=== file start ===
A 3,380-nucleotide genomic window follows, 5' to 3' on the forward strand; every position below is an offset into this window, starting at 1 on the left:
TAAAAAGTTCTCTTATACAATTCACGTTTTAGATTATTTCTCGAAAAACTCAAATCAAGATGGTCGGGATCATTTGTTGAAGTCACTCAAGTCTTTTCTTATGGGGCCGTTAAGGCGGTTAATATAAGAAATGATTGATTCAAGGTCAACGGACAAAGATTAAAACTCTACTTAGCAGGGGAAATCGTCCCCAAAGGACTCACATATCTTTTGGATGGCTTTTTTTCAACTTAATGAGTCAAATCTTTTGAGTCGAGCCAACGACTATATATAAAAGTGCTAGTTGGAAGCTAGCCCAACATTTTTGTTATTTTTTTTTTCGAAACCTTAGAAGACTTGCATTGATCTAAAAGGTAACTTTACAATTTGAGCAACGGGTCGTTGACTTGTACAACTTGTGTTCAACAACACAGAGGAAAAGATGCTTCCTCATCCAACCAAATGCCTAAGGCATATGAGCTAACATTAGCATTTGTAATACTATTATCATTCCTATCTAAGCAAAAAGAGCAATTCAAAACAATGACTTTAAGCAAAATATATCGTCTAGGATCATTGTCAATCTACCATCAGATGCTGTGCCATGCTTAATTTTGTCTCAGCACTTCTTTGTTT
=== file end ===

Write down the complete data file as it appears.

A 3,380-nucleotide genomic window follows, 5' to 3' on the forward strand; every position below is an offset into this window, starting at 1 on the left:
TAAAAAGTTCTCTTATACAATTCACGTTTTAGATTATTTCTCGAAAAACTCAAATCAAGATGGTCGGGATCATTTGTTGAAGTCACTCAAGTCTTTTCTTATGGGGCCGTTAAGGCGGTTAATATAAGAAATGATTGATTCAAGGTCAACGGACAAAGATTAAAACTCTACTTAGCAGGGGAAATCGTCCCCAAAGGACTCACATATCTTTTGGATGGCTTTTTTTCAACTTAATGAGTCAAATCTTTTGAGTCGAGCCAACGACTATATATAAAAGTGCTAGTTGGAAGCTAGCCCAACATTTTTGTTATTTTTTTTTTCGAAACCTTAGAAGACTTGCATTGATCTAAAAGGTAACTTTACAATTTGAGCAACGGGTCGTTGACTTGTACAACTTGTGTTCAACAACACAGAGGAAAAGATGCTTCCTCATCCAACCAAATGCCTAAGGCATATGAGCTAACATTAGCATTTGTAATACTATTATCATTCCTATCTAAGCAAAAAGAGCAATTCAAAACAATGACTTTAAGCAAAATATATCGTCTAGGATCATTGTCAATCTACCATCAGATGCTGTGCCATGCTTAATTTTGTCTCAGCACTTCTTTGTTT